Though it was hard to drive inland and leave the ocean behind me, I’m glad we had Vacation Part 2 to look forward to with eager anticipation. The second half of our week in Florida was focused on The Wizarding World of Harry Potter at Universal Studios. I was student teaching my last semester of college when the Harry Potter book series was gaining popularity. Overwhelmed by my student and teaching responsibilities, I made it through part of Book 2 before setting them aside for many years. When it came time to read it again, I asked Jeremy to order me the entire series—and then I consumed it and cried when it was all over. Since then I’ve eagerly waited for the day we could visit Harry Potter World, and that day was last week.

My friend Jess hooked me up with her favorite travel agent—–Jennifer Van Hill of Key to the World Travel—and I’m so grateful for Jennifer’s help. She is the Queen of Orlando Travel and handled the details of our time at Universal Studios. We dropped off our rental car at the airport and took an Uber to Loew’s Royal Pacific Resort. The rest was planned out by Jennifer. And it was superb.

We stayed “on property” at Universal due to our experience at Disneyland four years ago with our friends the Bradleys. Staying on resort grounds usually means you get specific perks—and also close proximity to the fun—so that seemed easiest for my family’s needs. The huge perk at Universal is that you get an Express Pass with your room key. Basically, you get to wait in the fast line and thus fly past all the others in the, uh, slow line. It’s awesome. Your room key also earns you an extra hour of park time (it changes, but this month the extra hour was in Hogwarts) and that, too, is awesome if you’re a big HP fan. The Royal Pacific hotel was pretty darn fantastic. It felt luxurious. The pool and hot tub were just beautiful. The restaurants there created delicious meals, and the concierges knew—and were excited about—everything at Universal. The front desk gave us Hawaiian leis as we checked in, and that was a fun, unanticipated details that reminded me how I originally wanted to celebrate my 40th in Hawaii, but here we were in Florida, getting the sweet Hawaiian treatment. My favorite thing about the hotel were the water taxis that took us to the central part of “CityWalk,” the restaurant and shopping district at the opening gates of Universal’s theme parks. There’s something delightfully relaxing about taking a boat between your hotel and what will be a very busy day on your feet at the parks.

I’ll close up this description of Universal with some park tips:
– It’s helpful to do some number-crunching to see if staying on-property is worth it for your family.
– Jennifer gave us lanyards for our room keys and park keys. So helpful. At check-in’s you simply scan your lanyard. Also, anything purchased in the parks can be sent to the front of the park for easy pickup at the end of the day… or, if you have a room key, charged to your room and then sent BACK to your room. Yes yes yes. Loved that feature.
– The Chocolate Emporium is a giant restaurant with food and desserts in CityWalk. The wait staff dresses up in steampunk costume. You can go straight up to the bar and order dessert there without waiting in line. We recommend this place 100%.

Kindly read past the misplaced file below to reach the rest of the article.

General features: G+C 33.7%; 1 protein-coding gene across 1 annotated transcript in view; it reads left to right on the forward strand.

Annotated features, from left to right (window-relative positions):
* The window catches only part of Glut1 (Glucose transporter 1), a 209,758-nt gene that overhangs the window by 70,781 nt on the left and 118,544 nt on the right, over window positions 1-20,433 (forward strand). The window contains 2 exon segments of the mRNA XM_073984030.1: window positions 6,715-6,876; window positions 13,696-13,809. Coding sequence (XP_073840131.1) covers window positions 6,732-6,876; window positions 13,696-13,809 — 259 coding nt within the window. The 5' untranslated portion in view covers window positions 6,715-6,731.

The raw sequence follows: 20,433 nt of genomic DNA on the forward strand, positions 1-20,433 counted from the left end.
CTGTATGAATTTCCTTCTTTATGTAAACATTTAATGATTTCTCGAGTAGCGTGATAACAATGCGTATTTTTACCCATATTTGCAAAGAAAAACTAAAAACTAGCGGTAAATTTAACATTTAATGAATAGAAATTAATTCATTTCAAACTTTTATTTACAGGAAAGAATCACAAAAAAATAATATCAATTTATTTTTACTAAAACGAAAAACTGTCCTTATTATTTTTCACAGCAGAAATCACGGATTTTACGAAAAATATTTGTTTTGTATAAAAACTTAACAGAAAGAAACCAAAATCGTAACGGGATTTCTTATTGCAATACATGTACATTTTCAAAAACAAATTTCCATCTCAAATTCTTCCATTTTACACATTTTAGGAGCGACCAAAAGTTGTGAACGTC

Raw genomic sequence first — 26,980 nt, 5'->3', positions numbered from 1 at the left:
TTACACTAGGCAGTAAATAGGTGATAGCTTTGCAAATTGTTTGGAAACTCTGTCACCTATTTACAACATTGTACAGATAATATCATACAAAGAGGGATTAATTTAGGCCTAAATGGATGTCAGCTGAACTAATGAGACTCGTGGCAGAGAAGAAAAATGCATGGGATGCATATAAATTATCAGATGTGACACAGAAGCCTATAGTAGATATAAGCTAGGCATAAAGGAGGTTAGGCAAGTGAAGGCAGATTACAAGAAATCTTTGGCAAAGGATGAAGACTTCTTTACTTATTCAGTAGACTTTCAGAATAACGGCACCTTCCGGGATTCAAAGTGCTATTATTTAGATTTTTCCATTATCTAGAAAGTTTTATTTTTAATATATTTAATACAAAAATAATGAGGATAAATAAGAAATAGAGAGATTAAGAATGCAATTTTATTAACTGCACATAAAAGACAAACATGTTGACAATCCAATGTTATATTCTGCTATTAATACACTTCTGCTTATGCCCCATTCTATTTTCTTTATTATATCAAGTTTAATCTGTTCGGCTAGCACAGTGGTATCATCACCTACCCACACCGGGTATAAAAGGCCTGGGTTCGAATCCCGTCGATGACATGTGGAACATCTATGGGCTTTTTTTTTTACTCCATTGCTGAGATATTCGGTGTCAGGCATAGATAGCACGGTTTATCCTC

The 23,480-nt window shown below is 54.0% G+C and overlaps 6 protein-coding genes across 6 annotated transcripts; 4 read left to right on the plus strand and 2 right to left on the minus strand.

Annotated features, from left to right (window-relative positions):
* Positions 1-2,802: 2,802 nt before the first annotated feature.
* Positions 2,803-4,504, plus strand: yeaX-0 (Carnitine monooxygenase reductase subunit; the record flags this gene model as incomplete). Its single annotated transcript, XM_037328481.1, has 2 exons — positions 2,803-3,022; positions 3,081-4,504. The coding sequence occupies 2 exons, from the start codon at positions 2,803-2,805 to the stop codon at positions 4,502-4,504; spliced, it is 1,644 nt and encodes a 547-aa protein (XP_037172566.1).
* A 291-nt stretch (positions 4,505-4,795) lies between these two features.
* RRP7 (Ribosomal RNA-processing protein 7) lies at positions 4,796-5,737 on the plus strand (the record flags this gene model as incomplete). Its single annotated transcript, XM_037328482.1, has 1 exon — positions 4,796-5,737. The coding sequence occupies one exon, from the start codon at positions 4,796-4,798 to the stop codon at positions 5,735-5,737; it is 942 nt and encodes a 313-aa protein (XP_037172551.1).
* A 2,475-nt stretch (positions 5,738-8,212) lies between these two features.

– Why yes, I did tear up when entering the Hogwarts area. It was amazing.
– Butterbeer is served cold, warm, and frozen. We tried the first two and if I wasn’t a type 1 diabetic I’d have scorned water and only consumed warm butterbeer while there. Happiness in a cup (not a pint, only a little disappointing).
– Buy an interactive wand for your kid. It’s pretty magical.
– Ollivander’s shop was awesome.
– If your kid isn’t big enough for rides or simply doesn’t like them, utilize the Child Swap rooms. This feature is just The Best. You wait in line as a family and one parent jumps on a ride while the family waits in the Child Swap room. Jump off the ride, swap with your partner, and with no waiting the other parent gets to ride. Note: a child has to be age 14 to wait alone. Not 13 and three-quarters. I mean, she’s almost completely and totally and truly 14, but she’s also very honest and I’m 100% sure she wouldn’t have fudged the truth. (Can you tell one Tredway wasn’t enamored with roller coasters? Oh well.)
– Diagon Alley was simply fantastic. Definitely look for Knockturn Alley—which is kinda creepy, very dark, and literally cool temperature-wise.
– The candy we bought in Diagon Alley was super lame. Resist the urge to buy some (a la all the Hogwarts students) and spend your money on more butterbeer.
– LOCKER USAGE. There’s all sorts of misinformation about Universal lockers online. Seriously, it’s not that big of a deal. Bring a smallish backpack if you want, and on the big rides just know you’ll need to utilize a **free** locker of the duration of the ride. Send one person into the locker room, and go straight for a computer screen. Follow touchscreen instructions and use the locker they give you. Easy peasy. Note: you need fingers for this task.
– Hogwarts is in one park; Diagon Alley is in the other. You need a park-to-park pass to go back and forth, which you can do via the Hogwarts Express. Take the train both directions as the ride is slightly different each time.
– The rest of the Universal Studios is a blast as well. Our favorite family ride was definitely Race Through New York Starring Jimmy Fallon.
– Expect personality glitches when your family does theme parks altogether. Tears, frustration, achy feet, selfish attitudes—they will all arise. Take deep breaths and be prepared to issue lots of grace.